My father built an elaborate workshop that included a long workbench with a one inch thick rubber mat to stand on to keep from getting grounded—although he could longer feel shock,  he seemed to realize that it still could kill him under the right circumstances.

Dad built a test light into the workbench so he could test electrical circuits. This device consisted of two exposed live electrical wires which when touched together completed a circuit illuminating a 100 watt light bulb. The device was always on and could not be shut off. As a child I quickly learned to only touch the insulated part of the wires and I often played with the device, burning up flashlight bulbs and defibrillating small animals.

              I believe my father may have actually designed and built one of the first fully electric lawn mowers. Now this was in the time before plugs had three prongs (ground fault technology) so using an electric lawn mower on dewy grass was like sticking a wet fork into a toaster. And the ever-present lethal possibility of running over the cord was an added source of excitement.

My father never grasps the basic principles of mechanical engineering,  but he loved electrical motors. After several experiments  he decided that he needed an enormous electric motor to power the mower. This motor resembled a turbine from  Grand Couleedam. To support the gigantic motor he needed a very strong frame. Since he was able to arc weld a little,  he constructed a square box out of heavy gauge metal. He hacksawed pointy grooves in the front and fitted it with a push handle made out of thick steel pipe. The mower now resembled a Shermantank with sharp teeth and weighted about the same. Although it actually could cut grass, it was so heavy you needed to take a nap after every 10 feet.




After using this Frankenstein of a lawnmower for a while, our old push mower seemed virtually weightless. Dad may have inadvertently invented the first Nautilus exercise machine.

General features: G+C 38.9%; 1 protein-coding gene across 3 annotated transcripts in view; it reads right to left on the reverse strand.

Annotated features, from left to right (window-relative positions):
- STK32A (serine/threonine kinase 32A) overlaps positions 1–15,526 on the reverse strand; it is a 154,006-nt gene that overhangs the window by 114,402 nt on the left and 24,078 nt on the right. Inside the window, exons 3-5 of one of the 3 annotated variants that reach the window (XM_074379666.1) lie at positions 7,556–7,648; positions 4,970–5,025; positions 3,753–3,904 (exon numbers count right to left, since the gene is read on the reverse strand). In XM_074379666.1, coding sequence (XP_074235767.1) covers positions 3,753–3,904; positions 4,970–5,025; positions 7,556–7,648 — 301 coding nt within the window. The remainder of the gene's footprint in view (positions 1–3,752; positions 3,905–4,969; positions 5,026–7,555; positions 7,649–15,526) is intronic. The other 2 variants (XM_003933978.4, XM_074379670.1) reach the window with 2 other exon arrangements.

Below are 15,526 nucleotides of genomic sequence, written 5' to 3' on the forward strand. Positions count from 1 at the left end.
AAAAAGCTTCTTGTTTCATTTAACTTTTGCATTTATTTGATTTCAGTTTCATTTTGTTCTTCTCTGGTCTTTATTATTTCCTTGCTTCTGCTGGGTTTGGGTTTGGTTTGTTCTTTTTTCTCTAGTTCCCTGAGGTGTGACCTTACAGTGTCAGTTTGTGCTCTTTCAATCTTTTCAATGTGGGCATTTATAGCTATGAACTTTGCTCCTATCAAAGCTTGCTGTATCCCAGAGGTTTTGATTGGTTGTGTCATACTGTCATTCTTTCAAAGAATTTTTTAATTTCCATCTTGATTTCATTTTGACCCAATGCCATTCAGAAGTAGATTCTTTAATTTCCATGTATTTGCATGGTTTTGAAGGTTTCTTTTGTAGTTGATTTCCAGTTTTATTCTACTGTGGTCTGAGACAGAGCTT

In the fifth grade I took one of my father’s inventions to school to a sort of “show and tell” program. This was his famed electric hot dog cooker. He had soldered wires on to two nails, which he then mounted in a small wooden rack, the length of a standard hot dog. Then he attached the wires to a plug. When plugged in the hot dog completed the circuit and the meat was essentially electrocuted. Of course if you touched the hot-dog you stood the chance of also being cooked. A hot dog cooked in this manner develops an awful peculiar acidic taste. It also had the odor of searing flesh, which was reminiscent of the execution chamber at the state prison. When I demonstrated the device my science  teacher yelled at me about the general hazard this miniature electric chair for wieners represented and the horrendous smell, which quickly filled the entire school.

              Another time I took an electric magnetizer my father invented to school and was told to immediately take it home because it was too dangerous. Never discouraged by any setbacks,  one Christmas my father decided to put red and green lights  up on our front porch. However instead of using regular Christmas lights, he installed porcelain sockets and used full sized 200 watt red and green light bulbs with a timer which made them flash on and off. I thought it look pretty cool, my mother said it made the house look like a “God-damn tavern”. I suspect my father sort of liked that look.